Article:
Grades, Politics and Work Ethic: The Trinity of Group Projects

Cartoon by Samuel Sherrill

Every college student has the same story … Practically worked your heart out on a group project, started the group messaging board, and for sure came through clutch when, as always, something goes differently than planned. You did all of this, just to have some lazy, half hearted freeloader,  drag down the entire group’s grade in the end.

Oh, but don’t forget about all of the politics. We have all been dropped in the middle of the group that was already “clicked in,” a group of friends that have no desire to work with you. A political scuffle ensues and you end up getting stomped all over in the “anonymous reviews,” causing the professor to give you a bogus low participation grade.

So here is the question that we’ve all asked ourselves: did we really pay to have our grades depend on others?

The SUU Journal Editorial Board’s thoughts on group work are, for lack of better terms, simple and concise. Group work is a pain,  but they are experiences necessary for our futures.

Group work is, as professors preach, intended to give students opportunities to practice communication, critical thinking, management, roles within groups and assessment skills.

Many students here will find themselves employed at some point after college, and according to research done by Washington University Teaching Center, it is estimated that about 80 percent of all employees work in group settings. This makes communication skills and the ability to work in diverse groups extremely valuable and essential in the job market.

This being said, we all have stories much like the one previously mentioned. The Journal Board has some opinions on changes in the group project practicum that could help.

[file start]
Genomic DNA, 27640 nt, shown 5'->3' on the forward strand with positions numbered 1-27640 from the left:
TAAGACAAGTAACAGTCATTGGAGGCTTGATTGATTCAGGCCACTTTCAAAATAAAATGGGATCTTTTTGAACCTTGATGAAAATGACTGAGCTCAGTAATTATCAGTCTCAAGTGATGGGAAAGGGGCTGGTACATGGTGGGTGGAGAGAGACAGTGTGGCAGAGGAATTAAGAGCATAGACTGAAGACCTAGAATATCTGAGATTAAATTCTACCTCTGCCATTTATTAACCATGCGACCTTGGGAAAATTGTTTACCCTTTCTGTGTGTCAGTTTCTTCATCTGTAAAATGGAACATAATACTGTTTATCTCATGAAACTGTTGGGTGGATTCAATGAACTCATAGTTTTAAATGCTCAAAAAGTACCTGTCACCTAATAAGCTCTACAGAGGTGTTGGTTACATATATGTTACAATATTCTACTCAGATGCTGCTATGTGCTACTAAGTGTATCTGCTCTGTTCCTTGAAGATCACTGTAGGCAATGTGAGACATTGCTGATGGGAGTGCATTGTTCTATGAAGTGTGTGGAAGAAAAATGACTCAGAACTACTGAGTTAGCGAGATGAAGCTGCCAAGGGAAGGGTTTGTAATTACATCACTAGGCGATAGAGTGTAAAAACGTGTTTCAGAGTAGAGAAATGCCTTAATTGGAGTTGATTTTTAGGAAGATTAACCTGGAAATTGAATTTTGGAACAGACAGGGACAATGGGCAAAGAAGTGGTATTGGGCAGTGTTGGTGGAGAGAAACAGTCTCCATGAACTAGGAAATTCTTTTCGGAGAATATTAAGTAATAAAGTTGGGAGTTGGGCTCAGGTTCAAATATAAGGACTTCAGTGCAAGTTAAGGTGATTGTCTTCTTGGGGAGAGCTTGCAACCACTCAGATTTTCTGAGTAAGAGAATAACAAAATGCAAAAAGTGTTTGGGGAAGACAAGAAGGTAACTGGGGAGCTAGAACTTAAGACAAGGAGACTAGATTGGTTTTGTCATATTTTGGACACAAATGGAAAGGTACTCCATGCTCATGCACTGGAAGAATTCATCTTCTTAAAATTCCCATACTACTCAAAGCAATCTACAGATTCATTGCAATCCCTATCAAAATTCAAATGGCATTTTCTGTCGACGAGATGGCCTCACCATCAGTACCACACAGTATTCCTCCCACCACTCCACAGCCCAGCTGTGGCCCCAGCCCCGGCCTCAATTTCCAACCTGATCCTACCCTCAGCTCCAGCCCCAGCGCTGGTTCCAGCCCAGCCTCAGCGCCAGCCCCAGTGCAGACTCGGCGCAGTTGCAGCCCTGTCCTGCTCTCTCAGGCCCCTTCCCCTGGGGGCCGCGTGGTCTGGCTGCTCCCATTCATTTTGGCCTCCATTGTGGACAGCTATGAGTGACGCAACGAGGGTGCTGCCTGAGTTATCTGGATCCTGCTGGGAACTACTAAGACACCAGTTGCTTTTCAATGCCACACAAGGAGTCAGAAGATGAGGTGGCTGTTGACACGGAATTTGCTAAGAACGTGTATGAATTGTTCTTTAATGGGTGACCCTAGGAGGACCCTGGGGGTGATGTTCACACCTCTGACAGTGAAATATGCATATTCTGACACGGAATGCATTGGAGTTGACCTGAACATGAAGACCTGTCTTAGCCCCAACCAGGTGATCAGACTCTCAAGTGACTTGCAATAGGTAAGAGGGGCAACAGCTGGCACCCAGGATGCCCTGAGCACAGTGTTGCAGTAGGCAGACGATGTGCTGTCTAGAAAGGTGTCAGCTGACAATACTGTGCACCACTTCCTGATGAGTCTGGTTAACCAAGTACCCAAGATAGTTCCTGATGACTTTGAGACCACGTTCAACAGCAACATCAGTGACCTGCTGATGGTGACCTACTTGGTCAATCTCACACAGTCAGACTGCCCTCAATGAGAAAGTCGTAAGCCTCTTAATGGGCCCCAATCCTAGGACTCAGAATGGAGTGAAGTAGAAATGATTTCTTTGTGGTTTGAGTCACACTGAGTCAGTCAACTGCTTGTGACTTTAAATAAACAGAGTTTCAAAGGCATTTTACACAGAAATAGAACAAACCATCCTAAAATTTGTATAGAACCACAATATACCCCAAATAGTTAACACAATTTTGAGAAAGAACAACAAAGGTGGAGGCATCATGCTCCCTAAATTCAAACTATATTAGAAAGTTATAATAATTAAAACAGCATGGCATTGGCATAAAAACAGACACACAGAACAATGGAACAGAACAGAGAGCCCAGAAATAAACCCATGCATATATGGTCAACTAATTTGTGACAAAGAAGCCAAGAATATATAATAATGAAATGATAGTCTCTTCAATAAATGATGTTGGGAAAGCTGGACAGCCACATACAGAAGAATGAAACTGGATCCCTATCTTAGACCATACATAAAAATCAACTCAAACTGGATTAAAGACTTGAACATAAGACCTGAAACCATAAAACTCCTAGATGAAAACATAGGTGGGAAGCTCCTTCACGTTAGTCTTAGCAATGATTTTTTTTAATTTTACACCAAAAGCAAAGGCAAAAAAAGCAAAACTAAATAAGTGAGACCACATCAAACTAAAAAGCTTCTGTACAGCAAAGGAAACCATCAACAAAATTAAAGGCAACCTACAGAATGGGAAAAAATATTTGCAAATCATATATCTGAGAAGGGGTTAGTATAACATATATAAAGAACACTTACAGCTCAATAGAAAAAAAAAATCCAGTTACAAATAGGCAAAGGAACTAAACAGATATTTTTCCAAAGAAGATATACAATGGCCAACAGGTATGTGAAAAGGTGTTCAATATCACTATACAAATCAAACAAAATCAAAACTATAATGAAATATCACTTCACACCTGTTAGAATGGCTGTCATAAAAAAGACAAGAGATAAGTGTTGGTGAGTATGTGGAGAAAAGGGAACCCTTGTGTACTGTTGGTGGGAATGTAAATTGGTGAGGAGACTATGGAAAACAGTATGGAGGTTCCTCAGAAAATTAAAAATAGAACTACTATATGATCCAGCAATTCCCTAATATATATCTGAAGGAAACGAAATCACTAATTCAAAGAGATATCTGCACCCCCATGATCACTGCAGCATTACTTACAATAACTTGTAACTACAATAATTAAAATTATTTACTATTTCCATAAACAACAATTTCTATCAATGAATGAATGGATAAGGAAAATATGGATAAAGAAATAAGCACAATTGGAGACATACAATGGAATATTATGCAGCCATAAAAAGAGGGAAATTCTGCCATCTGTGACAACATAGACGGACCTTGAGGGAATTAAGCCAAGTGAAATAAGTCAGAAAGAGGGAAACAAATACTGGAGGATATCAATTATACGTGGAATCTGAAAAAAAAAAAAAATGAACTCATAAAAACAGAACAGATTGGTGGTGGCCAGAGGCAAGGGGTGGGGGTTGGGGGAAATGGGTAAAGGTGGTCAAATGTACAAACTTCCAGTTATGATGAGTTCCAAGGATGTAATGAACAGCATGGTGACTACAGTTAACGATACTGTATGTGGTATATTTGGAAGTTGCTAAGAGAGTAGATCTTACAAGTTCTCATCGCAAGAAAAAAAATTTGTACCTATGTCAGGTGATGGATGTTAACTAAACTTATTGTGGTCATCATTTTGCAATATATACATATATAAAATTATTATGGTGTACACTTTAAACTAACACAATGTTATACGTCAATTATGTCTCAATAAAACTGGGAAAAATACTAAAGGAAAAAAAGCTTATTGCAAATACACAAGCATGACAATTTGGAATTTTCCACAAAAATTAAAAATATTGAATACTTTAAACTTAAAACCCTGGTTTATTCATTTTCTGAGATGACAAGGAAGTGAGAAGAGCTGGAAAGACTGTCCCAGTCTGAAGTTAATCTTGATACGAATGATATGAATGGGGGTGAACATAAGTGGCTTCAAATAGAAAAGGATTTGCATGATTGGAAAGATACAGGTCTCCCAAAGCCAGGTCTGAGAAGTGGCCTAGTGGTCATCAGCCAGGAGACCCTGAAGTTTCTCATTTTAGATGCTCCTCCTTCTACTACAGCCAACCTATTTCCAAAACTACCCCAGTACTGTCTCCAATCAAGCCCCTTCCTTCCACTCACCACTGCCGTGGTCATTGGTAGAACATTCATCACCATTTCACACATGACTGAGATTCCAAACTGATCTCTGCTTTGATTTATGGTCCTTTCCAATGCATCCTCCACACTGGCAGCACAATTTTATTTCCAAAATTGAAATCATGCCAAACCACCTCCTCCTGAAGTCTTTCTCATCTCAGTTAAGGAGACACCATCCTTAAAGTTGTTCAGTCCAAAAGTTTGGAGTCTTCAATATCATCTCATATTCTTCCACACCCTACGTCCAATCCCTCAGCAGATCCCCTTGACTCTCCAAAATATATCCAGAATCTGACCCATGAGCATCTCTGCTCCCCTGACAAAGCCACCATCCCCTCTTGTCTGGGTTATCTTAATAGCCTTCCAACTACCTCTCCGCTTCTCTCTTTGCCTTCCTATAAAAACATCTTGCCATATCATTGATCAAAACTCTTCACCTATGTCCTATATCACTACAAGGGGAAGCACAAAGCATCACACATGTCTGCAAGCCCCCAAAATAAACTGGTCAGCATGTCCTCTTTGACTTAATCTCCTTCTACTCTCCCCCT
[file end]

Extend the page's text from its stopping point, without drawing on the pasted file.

It is our opinion that assignments need to be designed to ensure that everyone in the group will have to participate actively. Second, there needs to be accountability for the individual’s reviews of their teammates. Lastly, there needs to be a standard on the kind of assignments we are put through. They need to help us prepare to work with others in the real world, and not just take time away from lectures so that we can “communicate” with our peers.

As group work is sure to be an ever present situation for the rest of our college and professional careers, here are some tips to help out.

  1. Get a handle on the fact that you might have to step up and assume a leadership role.  
  1. Remember that this will help you in real life.  
  1. Stay positive.  Having an upbeat attitude could help others do the same.
  1. Communicate! Save yourself a bunch of headaches by making sure that everyone is on the same page.  
  1. Stand up for yourself. Group projects can bring out the best and the worst in people; either way, bring your game face and don’t let others get you down.  
  1. This too will end. Nothing lasts forever, especially in college.

In the end, the answer to the question, “did we really pay to have our grades depend on others?” is, yes. We did in fact pay to be given opportunities to learn things in a classroom that will be ever present in our futures.

By Savannah Palmer
and SUU Journal Editorial Board